B. Two Options for Meeting Course Written Assignment Requirement:
Students will have two options for meeting the MGT 244’s writing requirement.
a. Option 1: Submit THREE Case Analyses
During the course a total of SIX entrepreneurship case studies will be examined and discussed. One way for a student to
meet the writing requirement is by submitting 3 case write-ups during the term. A student may chose any 3 cases out of
the six presented. In addition to the six published cases, we will also have the opportunity to look at the live case study of
SeaBridge Software, which may be included among the three case write-ups. These write-ups, at a minimum, must define
the problem, present a brief factual background, present restated financial data or otherwise critically assess the financial
data presented in the case, preferably in the form of an Excel spreadsheet or similar presentation structure, and present a
recommended plan of action. These case studies should run in length a minimum of five pages, excluding exhibits.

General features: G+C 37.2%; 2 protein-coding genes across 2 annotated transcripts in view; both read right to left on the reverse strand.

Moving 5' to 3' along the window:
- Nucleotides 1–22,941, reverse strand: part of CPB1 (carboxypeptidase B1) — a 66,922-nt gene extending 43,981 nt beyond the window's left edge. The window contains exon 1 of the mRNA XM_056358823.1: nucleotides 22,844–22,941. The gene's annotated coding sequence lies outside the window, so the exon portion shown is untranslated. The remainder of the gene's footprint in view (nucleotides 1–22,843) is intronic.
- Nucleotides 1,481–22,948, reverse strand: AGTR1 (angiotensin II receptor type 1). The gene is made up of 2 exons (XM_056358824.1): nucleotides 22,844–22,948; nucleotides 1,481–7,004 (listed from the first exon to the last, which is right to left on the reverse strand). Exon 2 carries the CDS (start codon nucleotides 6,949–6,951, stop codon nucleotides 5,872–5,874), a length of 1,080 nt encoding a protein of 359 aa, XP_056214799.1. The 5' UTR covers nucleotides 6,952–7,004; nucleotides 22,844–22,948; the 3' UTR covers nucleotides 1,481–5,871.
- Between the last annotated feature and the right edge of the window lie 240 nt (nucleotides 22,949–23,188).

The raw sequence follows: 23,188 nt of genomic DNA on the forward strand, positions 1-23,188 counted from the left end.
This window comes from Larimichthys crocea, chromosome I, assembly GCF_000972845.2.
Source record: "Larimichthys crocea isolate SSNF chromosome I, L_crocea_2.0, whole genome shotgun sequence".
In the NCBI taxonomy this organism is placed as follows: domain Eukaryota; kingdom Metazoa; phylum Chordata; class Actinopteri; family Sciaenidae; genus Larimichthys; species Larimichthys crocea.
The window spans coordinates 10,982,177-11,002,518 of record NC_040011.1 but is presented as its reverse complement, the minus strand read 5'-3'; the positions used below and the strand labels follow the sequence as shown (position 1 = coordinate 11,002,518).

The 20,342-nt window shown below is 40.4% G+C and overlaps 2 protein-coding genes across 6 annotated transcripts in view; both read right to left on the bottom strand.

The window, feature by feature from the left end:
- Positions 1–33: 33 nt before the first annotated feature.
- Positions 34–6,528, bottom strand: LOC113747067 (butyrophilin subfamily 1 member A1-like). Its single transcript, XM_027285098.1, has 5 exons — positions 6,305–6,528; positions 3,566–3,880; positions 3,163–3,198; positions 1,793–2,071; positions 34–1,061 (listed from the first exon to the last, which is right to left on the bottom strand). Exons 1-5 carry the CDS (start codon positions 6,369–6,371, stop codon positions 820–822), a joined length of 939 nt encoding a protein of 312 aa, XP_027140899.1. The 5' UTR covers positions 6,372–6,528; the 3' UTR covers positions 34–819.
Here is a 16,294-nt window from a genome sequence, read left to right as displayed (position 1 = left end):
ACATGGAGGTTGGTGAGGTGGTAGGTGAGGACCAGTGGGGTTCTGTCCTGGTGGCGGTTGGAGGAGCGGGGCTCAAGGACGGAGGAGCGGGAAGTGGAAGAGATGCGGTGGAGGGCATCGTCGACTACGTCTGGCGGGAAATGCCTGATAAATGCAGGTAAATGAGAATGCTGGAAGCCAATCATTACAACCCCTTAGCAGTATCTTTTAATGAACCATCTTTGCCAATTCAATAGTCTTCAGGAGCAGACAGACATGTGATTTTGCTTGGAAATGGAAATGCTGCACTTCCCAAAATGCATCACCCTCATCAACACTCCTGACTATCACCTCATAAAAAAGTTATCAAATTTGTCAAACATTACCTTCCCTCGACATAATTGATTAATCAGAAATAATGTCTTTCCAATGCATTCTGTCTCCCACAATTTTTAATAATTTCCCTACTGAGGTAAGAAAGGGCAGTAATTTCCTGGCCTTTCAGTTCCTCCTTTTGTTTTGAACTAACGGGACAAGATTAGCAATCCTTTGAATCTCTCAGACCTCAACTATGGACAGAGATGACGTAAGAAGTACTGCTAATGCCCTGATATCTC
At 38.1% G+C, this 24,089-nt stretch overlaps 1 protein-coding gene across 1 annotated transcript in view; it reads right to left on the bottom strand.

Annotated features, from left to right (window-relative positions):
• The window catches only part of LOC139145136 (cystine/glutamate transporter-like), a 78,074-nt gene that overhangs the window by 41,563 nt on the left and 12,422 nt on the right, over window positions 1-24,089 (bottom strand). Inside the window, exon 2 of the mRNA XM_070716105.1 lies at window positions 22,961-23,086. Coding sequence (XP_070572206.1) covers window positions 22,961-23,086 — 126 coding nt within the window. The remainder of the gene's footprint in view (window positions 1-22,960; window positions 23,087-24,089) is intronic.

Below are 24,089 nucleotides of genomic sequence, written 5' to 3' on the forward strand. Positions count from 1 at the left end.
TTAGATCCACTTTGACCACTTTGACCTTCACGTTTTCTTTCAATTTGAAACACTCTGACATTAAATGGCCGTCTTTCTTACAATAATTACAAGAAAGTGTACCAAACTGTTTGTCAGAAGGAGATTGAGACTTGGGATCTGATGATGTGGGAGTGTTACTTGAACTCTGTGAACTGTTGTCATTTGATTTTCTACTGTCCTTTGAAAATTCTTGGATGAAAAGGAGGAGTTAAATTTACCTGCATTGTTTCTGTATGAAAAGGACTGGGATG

Students will be graded on organization, financial analysis and presentation, detail of action plan, and creativeness. The
case write-ups are due at the end of the class discussion pertaining to the case write-up; late submissions will be
penalized. Students may select any three cases from the SIX assigned cases. Students are encouraged to pace
themselves in completing this assignment, and should avoid deferring this requirement to the later half of the
b. Option 2: Participate in the Business Plan Team Project
Students will self select and form a business plan team (BP Team), consisting of 3 to 5 student members. Each BP Team
will develop a new business concept, and take that concept to a fully developed business plan that will be discussed on
the last day of class. BP Teams must also prepare a 2 page executive summary of their business plans as well as prepare a
short (15 to 20 minute) oral presentation using PowerPoint or overhead slides for their presentations. A typical business
plan for this exercise should run in length about 10 to 20 pages, excluding financial projections and other pertinent
exhibits. Students may develop their own new business venture concept, or obtain the assistance of the instructor to
identify potential opportunities.
BP Teams Timeline: 3rd Class meeting: Team Members; Business Concept
7th Class meeting: Rough Draft of Business Plan
9th Class meeting: Executive Summary- Final Draft
10th Class meeting: Business Plan Final & Presentation
Each student’s final course grade will be calculated on the cumulative points earned on all assignments, according to the
following assignment-weighted formula: